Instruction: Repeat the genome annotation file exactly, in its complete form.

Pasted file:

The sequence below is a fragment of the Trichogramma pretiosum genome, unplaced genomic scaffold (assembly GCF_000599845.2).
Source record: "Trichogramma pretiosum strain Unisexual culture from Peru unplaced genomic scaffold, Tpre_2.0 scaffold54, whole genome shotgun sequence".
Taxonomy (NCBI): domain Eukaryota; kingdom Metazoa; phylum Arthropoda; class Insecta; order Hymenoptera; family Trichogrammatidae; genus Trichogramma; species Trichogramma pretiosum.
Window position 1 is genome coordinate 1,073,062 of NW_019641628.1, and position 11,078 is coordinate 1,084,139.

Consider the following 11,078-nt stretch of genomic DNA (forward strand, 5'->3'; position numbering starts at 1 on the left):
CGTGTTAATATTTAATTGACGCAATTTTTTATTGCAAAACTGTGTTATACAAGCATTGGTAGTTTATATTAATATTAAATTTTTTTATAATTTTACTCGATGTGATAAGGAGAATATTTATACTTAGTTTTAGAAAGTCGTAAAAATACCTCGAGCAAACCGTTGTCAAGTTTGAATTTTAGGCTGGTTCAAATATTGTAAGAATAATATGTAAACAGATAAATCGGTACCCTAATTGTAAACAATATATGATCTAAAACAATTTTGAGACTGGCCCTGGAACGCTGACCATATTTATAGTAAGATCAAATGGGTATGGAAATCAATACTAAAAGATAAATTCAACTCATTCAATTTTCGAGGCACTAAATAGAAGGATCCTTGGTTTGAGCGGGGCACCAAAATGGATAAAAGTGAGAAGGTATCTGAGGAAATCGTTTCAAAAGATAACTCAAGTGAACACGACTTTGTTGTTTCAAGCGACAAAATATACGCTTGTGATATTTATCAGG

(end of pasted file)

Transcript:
The sequence below is a fragment of the Trichogramma pretiosum genome, unplaced genomic scaffold (assembly GCF_000599845.2).
Source record: "Trichogramma pretiosum strain Unisexual culture from Peru unplaced genomic scaffold, Tpre_2.0 scaffold54, whole genome shotgun sequence".
Taxonomy (NCBI): domain Eukaryota; kingdom Metazoa; phylum Arthropoda; class Insecta; order Hymenoptera; family Trichogrammatidae; genus Trichogramma; species Trichogramma pretiosum.
Window position 1 is genome coordinate 1,073,062 of NW_019641628.1, and position 11,078 is coordinate 1,084,139.

Consider the following 11,078-nt stretch of genomic DNA (forward strand, 5'->3'; position numbering starts at 1 on the left):
CGTGTTAATATTTAATTGACGCAATTTTTTATTGCAAAACTGTGTTATACAAGCATTGGTAGTTTATATTAATATTAAATTTTTTTATAATTTTACTCGATGTGATAAGGAGAATATTTATACTTAGTTTTAGAAAGTCGTAAAAATACCTCGAGCAAACCGTTGTCAAGTTTGAATTTTAGGCTGGTTCAAATATTGTAAGAATAATATGTAAACAGATAAATCGGTACCCTAATTGTAAACAATATATGATCTAAAACAATTTTGAGACTGGCCCTGGAACGCTGACCATATTTATAGTAAGATCAAATGGGTATGGAAATCAATACTAAAAGATAAATTCAACTCATTCAATTTTCGAGGCACTAAATAGAAGGATCCTTGGTTTGAGCGGGGCACCAAAATGGATAAAAGTGAGAAGGTATCTGAGGAAATCGTTTCAAAAGATAACTCAAGTGAACACGACTTTGTTGTTTCAAGCGACAAAATATACGCTTGTGATATTTATCAGG